Wolter and Echberg compressed-air washing machine, manufactured by Friedrich Wolter and Hans Echberg, of Russell Street in Melbourne, between 1877 and 1889. It was donated to the Museum by Charles Batten in 1967.

This is an early example of a mechanical object designed to minimise the drudgery of washing clothes. The machine, with its distinctive 'rocket' shape, is made of galvanised steel and sits on a four-legged iron frame. The manufacturers, Friedrich Wolter and Hans Echberg, applied for a patent in 1875 for 'improvements in clothes-washing machines'. The basis of their application was the addition of a corrugated semicircular lining inside the washing tub. As similar inventions had already been patented, their patent was only partially granted and applied only to the corrugated lining.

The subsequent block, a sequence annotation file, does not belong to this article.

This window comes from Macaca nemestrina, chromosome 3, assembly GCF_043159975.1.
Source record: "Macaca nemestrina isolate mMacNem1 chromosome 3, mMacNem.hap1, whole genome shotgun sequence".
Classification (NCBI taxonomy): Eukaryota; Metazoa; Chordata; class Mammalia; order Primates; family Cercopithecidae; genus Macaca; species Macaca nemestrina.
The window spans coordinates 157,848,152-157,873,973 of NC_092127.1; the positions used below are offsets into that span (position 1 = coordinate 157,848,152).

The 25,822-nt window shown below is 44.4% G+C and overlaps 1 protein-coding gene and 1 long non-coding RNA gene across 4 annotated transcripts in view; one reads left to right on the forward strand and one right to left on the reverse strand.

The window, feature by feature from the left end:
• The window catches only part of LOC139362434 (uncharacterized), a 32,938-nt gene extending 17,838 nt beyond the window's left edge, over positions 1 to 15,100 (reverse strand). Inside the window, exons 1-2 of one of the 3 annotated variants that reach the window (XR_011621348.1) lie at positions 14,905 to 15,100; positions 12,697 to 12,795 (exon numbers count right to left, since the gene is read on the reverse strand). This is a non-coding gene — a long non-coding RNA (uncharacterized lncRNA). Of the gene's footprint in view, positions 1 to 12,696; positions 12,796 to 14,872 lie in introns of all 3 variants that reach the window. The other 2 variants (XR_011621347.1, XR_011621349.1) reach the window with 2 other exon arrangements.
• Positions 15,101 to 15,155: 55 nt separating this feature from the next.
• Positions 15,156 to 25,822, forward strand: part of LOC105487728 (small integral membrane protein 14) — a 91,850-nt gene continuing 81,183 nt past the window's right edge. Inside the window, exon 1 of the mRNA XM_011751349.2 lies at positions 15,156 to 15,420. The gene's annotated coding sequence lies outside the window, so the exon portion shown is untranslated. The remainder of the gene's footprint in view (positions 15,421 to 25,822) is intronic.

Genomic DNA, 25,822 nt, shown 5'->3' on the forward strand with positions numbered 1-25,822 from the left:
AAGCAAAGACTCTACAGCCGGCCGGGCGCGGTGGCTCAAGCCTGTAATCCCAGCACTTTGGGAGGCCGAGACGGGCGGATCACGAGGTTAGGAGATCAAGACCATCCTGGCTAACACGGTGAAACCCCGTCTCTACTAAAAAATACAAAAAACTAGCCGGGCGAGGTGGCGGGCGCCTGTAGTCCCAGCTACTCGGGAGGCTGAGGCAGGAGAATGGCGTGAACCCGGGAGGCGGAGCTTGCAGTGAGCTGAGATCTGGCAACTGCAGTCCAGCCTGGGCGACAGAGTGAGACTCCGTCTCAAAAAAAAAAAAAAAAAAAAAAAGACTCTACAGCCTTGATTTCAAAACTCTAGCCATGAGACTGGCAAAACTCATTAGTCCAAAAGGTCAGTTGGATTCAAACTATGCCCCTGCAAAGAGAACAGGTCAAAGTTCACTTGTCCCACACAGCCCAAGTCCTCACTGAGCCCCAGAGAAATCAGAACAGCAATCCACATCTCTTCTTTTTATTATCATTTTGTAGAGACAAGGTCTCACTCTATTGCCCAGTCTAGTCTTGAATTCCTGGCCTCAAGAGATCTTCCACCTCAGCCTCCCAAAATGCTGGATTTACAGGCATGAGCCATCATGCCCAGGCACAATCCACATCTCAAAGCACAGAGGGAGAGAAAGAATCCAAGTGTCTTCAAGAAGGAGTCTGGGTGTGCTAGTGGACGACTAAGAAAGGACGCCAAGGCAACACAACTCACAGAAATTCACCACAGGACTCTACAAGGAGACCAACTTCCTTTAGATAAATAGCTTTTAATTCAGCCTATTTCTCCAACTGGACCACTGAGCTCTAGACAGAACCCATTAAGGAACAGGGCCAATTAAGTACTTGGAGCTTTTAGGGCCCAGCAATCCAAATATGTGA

The simple but innovative design of this washing machine used minimal water; however, users were still required a strong arm to swing it back and forth on wash day. The user operated this washing machine by placing the dirty clothes, soap and water inside the machine, sealing the lid to make it watertight and then rocking the machine from end to end, using compressed air to agitate the dirty clothes against the corrugations inside the drum, thereby creating suds and removing the dirt. The user would then have needed to empty the drum of soapy water, refill it with rinse water and agitate it again to remove the soap residue.

Physical Description

Washing machine made of galvanised steel and has a distinctive rocket-like appearance, with a central drum, in which the clothes are washed, consisting of two cone shapes on either end of a cylinder. On the drum are two welded handles and a manual lever. The drum is attached to a four-legged iron frame from which it pivots, so that it can be rocked from end to end and turned in a full circle.

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